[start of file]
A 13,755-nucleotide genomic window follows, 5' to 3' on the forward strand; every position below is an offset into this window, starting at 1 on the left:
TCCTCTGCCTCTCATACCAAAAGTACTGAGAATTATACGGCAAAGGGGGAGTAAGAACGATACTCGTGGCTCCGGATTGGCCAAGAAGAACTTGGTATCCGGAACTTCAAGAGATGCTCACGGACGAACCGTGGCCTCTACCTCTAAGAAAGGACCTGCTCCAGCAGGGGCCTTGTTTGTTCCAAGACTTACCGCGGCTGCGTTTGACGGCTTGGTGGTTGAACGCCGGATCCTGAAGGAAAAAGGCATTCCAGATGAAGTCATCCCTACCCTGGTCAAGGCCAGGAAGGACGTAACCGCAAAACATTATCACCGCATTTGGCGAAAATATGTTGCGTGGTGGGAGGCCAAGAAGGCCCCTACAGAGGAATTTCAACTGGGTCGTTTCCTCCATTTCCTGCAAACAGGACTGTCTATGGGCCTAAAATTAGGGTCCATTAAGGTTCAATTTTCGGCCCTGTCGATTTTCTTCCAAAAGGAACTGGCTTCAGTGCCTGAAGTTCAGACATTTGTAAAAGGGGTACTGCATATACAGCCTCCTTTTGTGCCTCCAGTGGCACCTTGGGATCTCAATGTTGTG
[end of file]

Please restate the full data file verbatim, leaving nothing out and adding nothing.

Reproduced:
A 13,755-nucleotide genomic window follows, 5' to 3' on the forward strand; every position below is an offset into this window, starting at 1 on the left:
TCCTCTGCCTCTCATACCAAAAGTACTGAGAATTATACGGCAAAGGGGGAGTAAGAACGATACTCGTGGCTCCGGATTGGCCAAGAAGAACTTGGTATCCGGAACTTCAAGAGATGCTCACGGACGAACCGTGGCCTCTACCTCTAAGAAAGGACCTGCTCCAGCAGGGGCCTTGTTTGTTCCAAGACTTACCGCGGCTGCGTTTGACGGCTTGGTGGTTGAACGCCGGATCCTGAAGGAAAAAGGCATTCCAGATGAAGTCATCCCTACCCTGGTCAAGGCCAGGAAGGACGTAACCGCAAAACATTATCACCGCATTTGGCGAAAATATGTTGCGTGGTGGGAGGCCAAGAAGGCCCCTACAGAGGAATTTCAACTGGGTCGTTTCCTCCATTTCCTGCAAACAGGACTGTCTATGGGCCTAAAATTAGGGTCCATTAAGGTTCAATTTTCGGCCCTGTCGATTTTCTTCCAAAAGGAACTGGCTTCAGTGCCTGAAGTTCAGACATTTGTAAAAGGGGTACTGCATATACAGCCTCCTTTTGTGCCTCCAGTGGCACCTTGGGATCTCAATGTTGTG